Quite happy with the final look of the tabs, think this will be the final look with a few possible changes.
This shows the generate, edit and convert tabs of the arm limb but the same exact layout is used for the legs (as they load from the same procedure).
The Spine and Head have the same generate tab but the edit and convert are slightly different but basically the same so its quick for the user to pick up.
Ive also added a refresh button which when clicked refreshes the entire GUI without deleting and re-opening it. This is if users press Undo, so for example if the user converts there limb to joints the convert button gets locked and turns green to show its been used and can't be used again. However if the user presses Undo, the limb is no longer converted to joints, so by clicking the refresh the GUI examine what's in the scene and reset the buttons to match, so the user can press undo if they have done something wrong and the buttons will refresh aswell.
I have made a script job that does the same thing. A script job is a script executed every time a trigger is activated, so for example i could have it so the GUI buttons refresh every time the user presses Undo which has a real time affect so the user has no need to click a button. However this has the effect of reducing the Undo list to 1, so its limits how many things can be undone so for that reason im sticking with a button for the moment.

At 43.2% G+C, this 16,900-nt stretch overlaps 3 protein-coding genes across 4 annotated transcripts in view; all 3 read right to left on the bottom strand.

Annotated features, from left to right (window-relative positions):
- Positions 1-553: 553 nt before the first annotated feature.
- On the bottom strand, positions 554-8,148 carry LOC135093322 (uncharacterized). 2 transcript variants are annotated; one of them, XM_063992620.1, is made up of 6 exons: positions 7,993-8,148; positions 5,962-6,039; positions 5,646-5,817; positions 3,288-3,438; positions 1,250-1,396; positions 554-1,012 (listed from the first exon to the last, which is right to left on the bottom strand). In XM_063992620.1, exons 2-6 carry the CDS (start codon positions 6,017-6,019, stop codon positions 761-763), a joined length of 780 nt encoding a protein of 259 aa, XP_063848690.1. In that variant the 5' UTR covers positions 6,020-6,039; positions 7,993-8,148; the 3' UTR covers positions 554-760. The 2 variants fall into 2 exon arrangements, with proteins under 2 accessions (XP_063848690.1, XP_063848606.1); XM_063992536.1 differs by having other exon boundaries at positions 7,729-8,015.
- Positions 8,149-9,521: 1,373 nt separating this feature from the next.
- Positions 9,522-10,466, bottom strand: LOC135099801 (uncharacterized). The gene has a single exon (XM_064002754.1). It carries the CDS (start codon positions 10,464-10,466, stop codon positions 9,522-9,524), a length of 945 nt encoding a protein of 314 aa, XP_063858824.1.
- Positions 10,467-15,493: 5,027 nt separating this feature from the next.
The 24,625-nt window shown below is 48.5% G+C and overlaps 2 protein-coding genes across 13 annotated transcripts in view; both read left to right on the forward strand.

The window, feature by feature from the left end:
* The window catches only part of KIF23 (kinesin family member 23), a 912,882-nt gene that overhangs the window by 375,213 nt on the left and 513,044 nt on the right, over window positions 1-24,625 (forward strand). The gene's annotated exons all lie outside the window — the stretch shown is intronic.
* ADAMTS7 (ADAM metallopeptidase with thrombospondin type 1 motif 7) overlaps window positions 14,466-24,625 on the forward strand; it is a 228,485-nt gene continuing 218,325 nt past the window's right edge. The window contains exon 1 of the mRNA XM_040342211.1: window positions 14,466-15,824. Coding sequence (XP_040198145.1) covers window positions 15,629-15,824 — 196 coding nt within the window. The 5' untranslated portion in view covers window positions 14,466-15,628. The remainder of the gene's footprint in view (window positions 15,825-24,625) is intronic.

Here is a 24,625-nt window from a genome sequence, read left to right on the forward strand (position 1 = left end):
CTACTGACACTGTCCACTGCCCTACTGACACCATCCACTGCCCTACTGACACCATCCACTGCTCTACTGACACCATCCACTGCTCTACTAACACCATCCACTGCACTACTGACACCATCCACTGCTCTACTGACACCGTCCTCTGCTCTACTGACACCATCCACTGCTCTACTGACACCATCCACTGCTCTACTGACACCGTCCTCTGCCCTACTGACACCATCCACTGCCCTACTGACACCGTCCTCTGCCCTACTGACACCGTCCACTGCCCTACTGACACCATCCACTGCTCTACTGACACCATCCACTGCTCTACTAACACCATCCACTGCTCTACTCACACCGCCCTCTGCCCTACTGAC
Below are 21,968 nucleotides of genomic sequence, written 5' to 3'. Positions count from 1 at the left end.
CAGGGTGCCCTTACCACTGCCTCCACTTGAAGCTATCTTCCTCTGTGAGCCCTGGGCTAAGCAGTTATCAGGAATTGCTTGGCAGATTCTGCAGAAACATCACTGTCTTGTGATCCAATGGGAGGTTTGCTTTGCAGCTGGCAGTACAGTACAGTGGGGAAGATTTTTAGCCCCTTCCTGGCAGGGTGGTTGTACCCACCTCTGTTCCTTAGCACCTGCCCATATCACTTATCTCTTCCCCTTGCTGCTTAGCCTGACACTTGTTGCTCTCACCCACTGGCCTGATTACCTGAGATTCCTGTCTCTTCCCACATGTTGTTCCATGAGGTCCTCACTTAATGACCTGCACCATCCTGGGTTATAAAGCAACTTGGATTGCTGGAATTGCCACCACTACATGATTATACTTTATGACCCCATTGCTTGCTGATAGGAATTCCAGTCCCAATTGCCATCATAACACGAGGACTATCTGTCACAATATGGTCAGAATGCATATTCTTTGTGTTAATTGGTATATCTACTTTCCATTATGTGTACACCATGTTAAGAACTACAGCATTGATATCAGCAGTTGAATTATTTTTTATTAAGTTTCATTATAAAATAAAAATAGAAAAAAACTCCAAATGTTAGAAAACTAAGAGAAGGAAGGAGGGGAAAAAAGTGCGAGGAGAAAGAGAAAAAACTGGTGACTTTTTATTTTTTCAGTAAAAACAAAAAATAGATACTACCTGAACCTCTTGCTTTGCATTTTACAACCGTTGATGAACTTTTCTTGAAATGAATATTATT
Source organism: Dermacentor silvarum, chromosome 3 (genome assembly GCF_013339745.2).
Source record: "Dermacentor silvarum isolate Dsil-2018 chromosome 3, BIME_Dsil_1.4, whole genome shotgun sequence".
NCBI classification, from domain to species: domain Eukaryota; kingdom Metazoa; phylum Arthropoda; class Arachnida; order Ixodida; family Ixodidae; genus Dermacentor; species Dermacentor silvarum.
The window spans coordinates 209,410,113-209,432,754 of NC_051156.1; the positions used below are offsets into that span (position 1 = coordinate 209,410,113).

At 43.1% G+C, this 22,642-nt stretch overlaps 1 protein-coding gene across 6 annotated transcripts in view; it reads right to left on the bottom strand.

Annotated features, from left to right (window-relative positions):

Ive added a skinning tab which i might add some more skinning functions to and an edit tab which will contain some global setting and options.
Thursday, 23 August 2012
Wednesday, 22 August 2012
More fine tuning,
Now the head and spine both run on the same procedures except when there run with a variable set to "Head" instead of "Spine" it adds the head parts on top.
This is because basically the neck is a small spine section, so why bother making procedures to make and convert, add ik and fk to a neck when the spine procedures already exist.
This also have the huge advantage as the user can choose the amount of joints in the neck, which will help for unusual creatures that have long necks such as giraffes.
Tuesday, 21 August 2012
Yo dog, we heard you were rigging a dog...
Huge update since last as iv gone over the whole script making it as efficient as possible.
No every limb is made from the same procedure (including the head), this is done by making a procedure that makes a sphere control and parents it to the previous sphere control so ultimately its quite like the joint tool.
I've also made the tabs procedural so all the "Generate" tabs are from the same procedure, all the "Edit" tabs are from the same ect... Also the Main tabs "Spine" "Arm" "Leg" "head" all come from the same procedure.
So in the end 16 different tabs all come from 2 procedures but there totally custom to the limb there making.
This picture shows how a quadruped might look like at the end. This was 100% made through the GUI of the script so it can give you an idea of what can be made, and this only took about 2 minuets to generate :D.
Other update are the clavicle controls, automatic pole-vector and improved naming conventions.